Switch Multiple Hooks for Singles to Improve Catch-and-Release

When and why to use single hooks to catch fish.
Switch Multiple Hooks for Singles to Improve Catch-and-Release
Removing single hooks from a fish is easier and faster. Adrian E. Gray

A topwater plug, jerkbait or diving lure with multiple treble hooks commonly snags fish in several anatomical locations: mouth, side, belly, tail. That keeps the fish hooked, but it certainly hampers a quick release.

Thoughtful captains who release all or most of their fish usually replace treble hooks with single hooks. Of course, single hooks don’t offer as high a hookup rate as trebles, in part because of basic math: Replacing two trebles with two single hooks means using only two hook points instead of six. But removing single hooks from a fish is easier and faster.

“If I know I’m going to catch-and-release fish, I don’t want a treble on my lures,” says Capt. Glyn Austin (going​ of Palm Bay, Florida, who fishes the Indian River for snook, redfish, seatrout and tarpon, and the waters offshore of Sebastian Inlet for sharks and big jack crevalle. “Especially an aggressive fish, they’ll suck in a lure and die.”


Texas captain Chad Kinney agrees. “If I’m going out for fun, I don’t want to whack any fish,” says Kinney (, who ­targets seatrout and redfish in the Lower Laguna Madre out of Port Mansfield. “I’ll replace the trebles right off the bat.”

The main reason to switch from a treble to a single hook is to do less damage to the fish, adds Capt. Matt Williams (, who fishes lures with single hooks whether he’s targeting seatrout, tarpon, striped bass and redfish out of his home base in Savannah, Georgia, or silver salmon in Alaska. “If you’ve already caught your limit, that would be a good time to switch over to single hooks.”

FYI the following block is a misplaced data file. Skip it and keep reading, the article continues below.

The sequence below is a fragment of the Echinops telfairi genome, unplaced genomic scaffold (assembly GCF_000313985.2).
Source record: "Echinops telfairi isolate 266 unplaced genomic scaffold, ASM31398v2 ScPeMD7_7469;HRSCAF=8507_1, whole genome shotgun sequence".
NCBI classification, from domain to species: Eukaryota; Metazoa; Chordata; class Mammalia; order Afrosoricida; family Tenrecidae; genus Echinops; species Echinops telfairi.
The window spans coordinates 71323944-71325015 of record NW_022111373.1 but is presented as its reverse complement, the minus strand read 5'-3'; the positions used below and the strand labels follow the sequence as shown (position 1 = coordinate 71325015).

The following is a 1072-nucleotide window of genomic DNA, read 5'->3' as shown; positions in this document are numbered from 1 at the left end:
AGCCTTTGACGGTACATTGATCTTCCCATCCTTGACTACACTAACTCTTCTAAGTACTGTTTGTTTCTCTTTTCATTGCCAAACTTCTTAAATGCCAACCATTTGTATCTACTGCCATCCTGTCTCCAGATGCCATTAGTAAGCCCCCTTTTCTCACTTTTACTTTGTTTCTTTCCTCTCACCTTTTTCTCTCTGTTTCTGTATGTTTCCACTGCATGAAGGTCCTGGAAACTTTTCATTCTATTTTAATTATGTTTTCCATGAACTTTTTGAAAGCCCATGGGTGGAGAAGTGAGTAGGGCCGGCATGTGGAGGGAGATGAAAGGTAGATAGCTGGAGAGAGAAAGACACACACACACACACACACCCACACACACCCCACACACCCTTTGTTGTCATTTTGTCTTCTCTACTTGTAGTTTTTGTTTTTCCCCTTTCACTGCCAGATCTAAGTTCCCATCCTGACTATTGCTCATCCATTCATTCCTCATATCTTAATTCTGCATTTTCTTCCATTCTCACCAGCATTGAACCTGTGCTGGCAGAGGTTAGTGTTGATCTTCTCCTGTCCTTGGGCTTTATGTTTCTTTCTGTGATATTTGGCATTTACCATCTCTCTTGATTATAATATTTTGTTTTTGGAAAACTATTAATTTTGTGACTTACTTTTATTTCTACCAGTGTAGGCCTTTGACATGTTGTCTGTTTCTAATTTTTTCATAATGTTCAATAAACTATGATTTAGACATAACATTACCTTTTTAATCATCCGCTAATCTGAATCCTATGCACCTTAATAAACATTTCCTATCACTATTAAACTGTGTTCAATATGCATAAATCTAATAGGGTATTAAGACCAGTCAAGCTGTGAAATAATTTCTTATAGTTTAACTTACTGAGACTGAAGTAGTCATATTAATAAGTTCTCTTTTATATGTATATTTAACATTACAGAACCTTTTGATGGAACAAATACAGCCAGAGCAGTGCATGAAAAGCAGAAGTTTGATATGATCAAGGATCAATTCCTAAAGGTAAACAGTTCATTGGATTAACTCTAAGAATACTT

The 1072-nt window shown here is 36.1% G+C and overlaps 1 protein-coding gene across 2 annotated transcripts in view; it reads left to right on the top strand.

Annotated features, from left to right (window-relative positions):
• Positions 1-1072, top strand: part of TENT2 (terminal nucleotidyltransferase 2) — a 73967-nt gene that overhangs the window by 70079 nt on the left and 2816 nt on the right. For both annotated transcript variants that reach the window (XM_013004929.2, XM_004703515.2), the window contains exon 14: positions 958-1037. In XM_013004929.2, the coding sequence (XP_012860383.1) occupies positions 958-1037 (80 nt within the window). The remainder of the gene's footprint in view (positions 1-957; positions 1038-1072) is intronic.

Switch Multiple Hooks for Singles to Improve Catch-and-Release
While most seatrout aren’t quite as acrobatic as this one, this fish illustrates how complicated a release might be when using treble hooks. Trout, in particular, can be difficult to revive. Will Drost

Single Advantages
In addition to protecting fish, most single hooks prove stronger than treble hooks, which can be ­straightened or mashed by big fish. “Many lure-makers use light treble hooks for the best action,” says Austin, who replaces those trebles with heavier, thicker single hooks. “If you’ve got a big snook, redfish, trout or jack, the fish might mangle the treble hooks on a lot of inshore lures. I’ve had hooks destroyed after catching one fish.”


Williams points out that pliers ­easily damage treble hooks during hook removal. “It doesn’t matter how careful you are, you’ll bend the hook.” He adds that single hooks don’t horribly tangle in a landing net like trebles.